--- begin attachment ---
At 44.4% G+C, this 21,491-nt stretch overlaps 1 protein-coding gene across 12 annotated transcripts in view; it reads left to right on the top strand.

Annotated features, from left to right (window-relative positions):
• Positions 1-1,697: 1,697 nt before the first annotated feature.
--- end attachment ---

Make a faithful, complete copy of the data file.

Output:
At 44.4% G+C, this 21,491-nt stretch overlaps 1 protein-coding gene across 12 annotated transcripts in view; it reads left to right on the top strand.

Annotated features, from left to right (window-relative positions):
• Positions 1-1,697: 1,697 nt before the first annotated feature.